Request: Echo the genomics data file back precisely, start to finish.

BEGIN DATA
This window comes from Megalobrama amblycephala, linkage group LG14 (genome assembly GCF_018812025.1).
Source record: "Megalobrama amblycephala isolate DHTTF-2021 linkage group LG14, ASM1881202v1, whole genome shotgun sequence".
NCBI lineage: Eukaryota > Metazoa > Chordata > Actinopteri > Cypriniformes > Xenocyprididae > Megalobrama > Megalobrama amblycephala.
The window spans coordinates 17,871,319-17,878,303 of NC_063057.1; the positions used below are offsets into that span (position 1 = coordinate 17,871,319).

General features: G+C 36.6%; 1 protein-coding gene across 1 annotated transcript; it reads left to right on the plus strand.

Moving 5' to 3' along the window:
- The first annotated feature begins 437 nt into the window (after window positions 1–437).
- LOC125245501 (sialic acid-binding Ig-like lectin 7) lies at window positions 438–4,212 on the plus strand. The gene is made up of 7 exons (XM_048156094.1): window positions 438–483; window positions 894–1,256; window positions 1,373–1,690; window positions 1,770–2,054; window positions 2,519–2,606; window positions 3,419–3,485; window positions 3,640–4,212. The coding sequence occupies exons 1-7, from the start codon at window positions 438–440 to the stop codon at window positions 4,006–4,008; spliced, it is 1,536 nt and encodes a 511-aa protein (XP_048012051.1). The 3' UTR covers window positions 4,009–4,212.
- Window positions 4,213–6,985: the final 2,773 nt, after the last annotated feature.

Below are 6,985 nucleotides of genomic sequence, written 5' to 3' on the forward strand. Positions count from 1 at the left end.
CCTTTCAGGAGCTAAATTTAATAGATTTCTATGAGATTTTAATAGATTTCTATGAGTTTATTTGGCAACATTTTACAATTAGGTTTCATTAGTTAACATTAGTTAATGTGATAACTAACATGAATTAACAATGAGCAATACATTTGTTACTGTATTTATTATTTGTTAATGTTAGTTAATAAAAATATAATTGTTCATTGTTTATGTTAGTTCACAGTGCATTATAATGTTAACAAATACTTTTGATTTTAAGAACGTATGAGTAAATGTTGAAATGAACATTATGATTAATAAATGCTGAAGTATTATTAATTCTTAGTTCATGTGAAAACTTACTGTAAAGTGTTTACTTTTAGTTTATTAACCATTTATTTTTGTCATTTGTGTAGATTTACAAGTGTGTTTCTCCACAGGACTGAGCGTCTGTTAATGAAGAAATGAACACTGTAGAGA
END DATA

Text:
This window comes from Megalobrama amblycephala, linkage group LG14 (genome assembly GCF_018812025.1).
Source record: "Megalobrama amblycephala isolate DHTTF-2021 linkage group LG14, ASM1881202v1, whole genome shotgun sequence".
NCBI lineage: Eukaryota > Metazoa > Chordata > Actinopteri > Cypriniformes > Xenocyprididae > Megalobrama > Megalobrama amblycephala.
The window spans coordinates 17,871,319-17,878,303 of NC_063057.1; the positions used below are offsets into that span (position 1 = coordinate 17,871,319).

General features: G+C 36.6%; 1 protein-coding gene across 1 annotated transcript; it reads left to right on the plus strand.

Moving 5' to 3' along the window:
- The first annotated feature begins 437 nt into the window (after window positions 1–437).
- LOC125245501 (sialic acid-binding Ig-like lectin 7) lies at window positions 438–4,212 on the plus strand. The gene is made up of 7 exons (XM_048156094.1): window positions 438–483; window positions 894–1,256; window positions 1,373–1,690; window positions 1,770–2,054; window positions 2,519–2,606; window positions 3,419–3,485; window positions 3,640–4,212. The coding sequence occupies exons 1-7, from the start codon at window positions 438–440 to the stop codon at window positions 4,006–4,008; spliced, it is 1,536 nt and encodes a 511-aa protein (XP_048012051.1). The 3' UTR covers window positions 4,009–4,212.
- Window positions 4,213–6,985: the final 2,773 nt, after the last annotated feature.

Below are 6,985 nucleotides of genomic sequence, written 5' to 3' on the forward strand. Positions count from 1 at the left end.
CCTTTCAGGAGCTAAATTTAATAGATTTCTATGAGATTTTAATAGATTTCTATGAGTTTATTTGGCAACATTTTACAATTAGGTTTCATTAGTTAACATTAGTTAATGTGATAACTAACATGAATTAACAATGAGCAATACATTTGTTACTGTATTTATTATTTGTTAATGTTAGTTAATAAAAATATAATTGTTCATTGTTTATGTTAGTTCACAGTGCATTATAATGTTAACAAATACTTTTGATTTTAAGAACGTATGAGTAAATGTTGAAATGAACATTATGATTAATAAATGCTGAAGTATTATTAATTCTTAGTTCATGTGAAAACTTACTGTAAAGTGTTTACTTTTAGTTTATTAACCATTTATTTTTGTCATTTGTGTAGATTTACAAGTGTGTTTCTCCACAGGACTGAGCGTCTGTTAATGAAGAAATGAACACTGTAGAGA